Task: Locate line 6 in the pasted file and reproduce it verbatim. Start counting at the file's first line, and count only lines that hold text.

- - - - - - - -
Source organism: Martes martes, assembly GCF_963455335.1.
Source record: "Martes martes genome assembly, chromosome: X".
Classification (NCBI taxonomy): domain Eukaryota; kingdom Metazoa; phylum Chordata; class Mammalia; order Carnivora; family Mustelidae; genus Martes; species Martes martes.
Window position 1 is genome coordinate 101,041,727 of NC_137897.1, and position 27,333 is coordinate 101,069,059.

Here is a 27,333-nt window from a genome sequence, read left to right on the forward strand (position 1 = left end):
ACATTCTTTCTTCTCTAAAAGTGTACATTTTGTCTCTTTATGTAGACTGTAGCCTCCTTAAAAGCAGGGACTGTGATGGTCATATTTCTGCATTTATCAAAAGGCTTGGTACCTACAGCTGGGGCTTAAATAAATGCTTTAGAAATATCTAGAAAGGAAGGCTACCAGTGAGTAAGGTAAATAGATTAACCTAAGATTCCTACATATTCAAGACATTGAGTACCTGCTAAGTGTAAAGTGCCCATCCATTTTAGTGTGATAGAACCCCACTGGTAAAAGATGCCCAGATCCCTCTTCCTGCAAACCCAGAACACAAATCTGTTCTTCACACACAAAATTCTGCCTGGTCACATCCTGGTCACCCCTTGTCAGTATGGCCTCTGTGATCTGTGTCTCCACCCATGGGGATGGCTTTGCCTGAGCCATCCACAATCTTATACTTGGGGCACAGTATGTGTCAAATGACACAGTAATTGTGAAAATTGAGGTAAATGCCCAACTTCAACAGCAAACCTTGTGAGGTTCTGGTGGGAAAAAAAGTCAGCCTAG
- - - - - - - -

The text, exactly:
ACATTCTTTCTTCTCTAAAAGTGTACATTTTGTCTCTTTATGTAGACTGTAGCCTCCTTAAAAGCAGGGACTGTGATGGTCATATTTCTGCATTTATCAAAAGGCTTGGTACCTACAGCTGGGGCTTAAATAAATGCTTTAGAAATATCTAGAAAGGAAGGCTACCAGTGAGTAAGGTAAATAGATTAACCTAAGATTCCTACATATTCAAGACATTGAGTACCTGCTAAGTGTAAAGTGCCCATCCATTTTAGTGTGATAGAACCCCACTGGTAAAAGATGCCCAGATCCCTCTTCCTGCAAACCCAGAACACAAATCTGTTCTTCACACACAAAATTCTGCCTGGTCACATCCTGGTCACCCCTTGTCAGTATGGCCTCTGTGATCTGTGTCTCCACCCATGGGGATGGCTTTGCCTGAGCCATCCACAATCTTATACTTGGGGCACAGTATGTGTCAAATGACACAGTAATTGTGAAAATTGAGGTAAATGCCCAACTTCAACAGCAAACCTTGTGAGGTTCTGGTGGGAAAAAAAGTCAGCCTAG